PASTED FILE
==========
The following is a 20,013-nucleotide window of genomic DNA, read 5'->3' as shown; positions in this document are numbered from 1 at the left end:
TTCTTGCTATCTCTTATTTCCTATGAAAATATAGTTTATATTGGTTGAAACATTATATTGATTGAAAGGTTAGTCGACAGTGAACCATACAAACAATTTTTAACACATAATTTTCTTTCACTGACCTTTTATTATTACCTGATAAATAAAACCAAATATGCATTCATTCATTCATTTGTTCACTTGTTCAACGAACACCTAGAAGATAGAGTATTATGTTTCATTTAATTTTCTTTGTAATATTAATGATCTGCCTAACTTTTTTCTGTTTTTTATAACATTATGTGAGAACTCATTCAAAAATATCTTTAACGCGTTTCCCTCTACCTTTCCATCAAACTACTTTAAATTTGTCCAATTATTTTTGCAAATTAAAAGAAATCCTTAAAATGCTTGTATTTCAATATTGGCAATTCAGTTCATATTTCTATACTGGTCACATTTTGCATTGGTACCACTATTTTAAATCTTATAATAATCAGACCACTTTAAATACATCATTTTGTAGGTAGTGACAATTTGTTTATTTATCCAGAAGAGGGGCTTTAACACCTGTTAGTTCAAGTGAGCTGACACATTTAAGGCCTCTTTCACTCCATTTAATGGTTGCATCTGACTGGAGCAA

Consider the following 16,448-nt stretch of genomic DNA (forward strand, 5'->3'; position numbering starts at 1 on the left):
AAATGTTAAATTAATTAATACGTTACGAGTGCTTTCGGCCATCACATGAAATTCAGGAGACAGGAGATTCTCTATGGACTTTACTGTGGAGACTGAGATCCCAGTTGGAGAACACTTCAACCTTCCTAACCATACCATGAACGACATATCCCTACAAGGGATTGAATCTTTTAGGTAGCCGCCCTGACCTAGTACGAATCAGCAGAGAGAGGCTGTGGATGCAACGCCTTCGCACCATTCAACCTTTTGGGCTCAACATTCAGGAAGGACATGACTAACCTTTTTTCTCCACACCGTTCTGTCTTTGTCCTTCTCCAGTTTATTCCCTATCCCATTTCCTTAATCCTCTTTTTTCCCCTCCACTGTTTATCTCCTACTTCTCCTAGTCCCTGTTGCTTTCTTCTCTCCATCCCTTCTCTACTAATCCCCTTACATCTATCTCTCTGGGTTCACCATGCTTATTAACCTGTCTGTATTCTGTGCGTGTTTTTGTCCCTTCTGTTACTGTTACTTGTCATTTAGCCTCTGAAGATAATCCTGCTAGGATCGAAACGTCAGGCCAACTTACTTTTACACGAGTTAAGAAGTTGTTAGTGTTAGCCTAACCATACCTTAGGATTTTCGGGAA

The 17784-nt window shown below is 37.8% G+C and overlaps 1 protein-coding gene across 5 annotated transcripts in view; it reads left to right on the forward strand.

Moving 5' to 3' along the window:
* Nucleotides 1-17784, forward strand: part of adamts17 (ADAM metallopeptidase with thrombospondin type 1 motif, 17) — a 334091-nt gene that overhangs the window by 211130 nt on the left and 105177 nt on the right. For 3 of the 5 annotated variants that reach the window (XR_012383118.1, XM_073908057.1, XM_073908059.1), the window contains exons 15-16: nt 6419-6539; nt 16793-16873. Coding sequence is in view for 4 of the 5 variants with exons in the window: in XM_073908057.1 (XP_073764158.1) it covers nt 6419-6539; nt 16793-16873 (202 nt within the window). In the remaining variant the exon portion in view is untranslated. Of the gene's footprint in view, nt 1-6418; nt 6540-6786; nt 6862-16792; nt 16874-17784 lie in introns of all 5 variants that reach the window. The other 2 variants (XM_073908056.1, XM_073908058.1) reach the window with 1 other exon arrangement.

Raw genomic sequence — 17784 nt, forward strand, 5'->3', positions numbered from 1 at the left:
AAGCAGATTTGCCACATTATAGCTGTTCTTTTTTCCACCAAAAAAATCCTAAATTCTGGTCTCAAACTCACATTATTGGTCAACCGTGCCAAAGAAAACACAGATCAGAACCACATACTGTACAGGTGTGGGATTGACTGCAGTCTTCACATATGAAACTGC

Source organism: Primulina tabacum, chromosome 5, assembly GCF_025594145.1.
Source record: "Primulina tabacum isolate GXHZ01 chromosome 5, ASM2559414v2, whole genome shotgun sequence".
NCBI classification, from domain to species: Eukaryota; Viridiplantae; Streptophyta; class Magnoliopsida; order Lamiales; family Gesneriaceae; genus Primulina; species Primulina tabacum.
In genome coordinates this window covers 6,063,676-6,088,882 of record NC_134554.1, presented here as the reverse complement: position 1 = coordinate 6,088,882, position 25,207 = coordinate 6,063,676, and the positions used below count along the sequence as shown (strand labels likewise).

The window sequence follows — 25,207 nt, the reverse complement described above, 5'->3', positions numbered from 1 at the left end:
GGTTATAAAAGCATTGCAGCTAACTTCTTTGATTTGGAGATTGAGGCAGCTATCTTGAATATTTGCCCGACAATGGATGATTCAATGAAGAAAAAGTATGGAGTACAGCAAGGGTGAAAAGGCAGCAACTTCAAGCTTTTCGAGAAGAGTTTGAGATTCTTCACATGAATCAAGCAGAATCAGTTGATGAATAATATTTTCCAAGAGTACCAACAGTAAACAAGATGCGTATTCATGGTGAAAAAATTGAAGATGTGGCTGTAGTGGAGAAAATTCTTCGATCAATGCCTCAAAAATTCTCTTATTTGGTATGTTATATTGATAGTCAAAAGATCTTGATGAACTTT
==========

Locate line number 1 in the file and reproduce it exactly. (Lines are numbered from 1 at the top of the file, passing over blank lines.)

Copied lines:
The following is a 20,013-nucleotide window of genomic DNA, read 5'->3' as shown; positions in this document are numbered from 1 at the left end: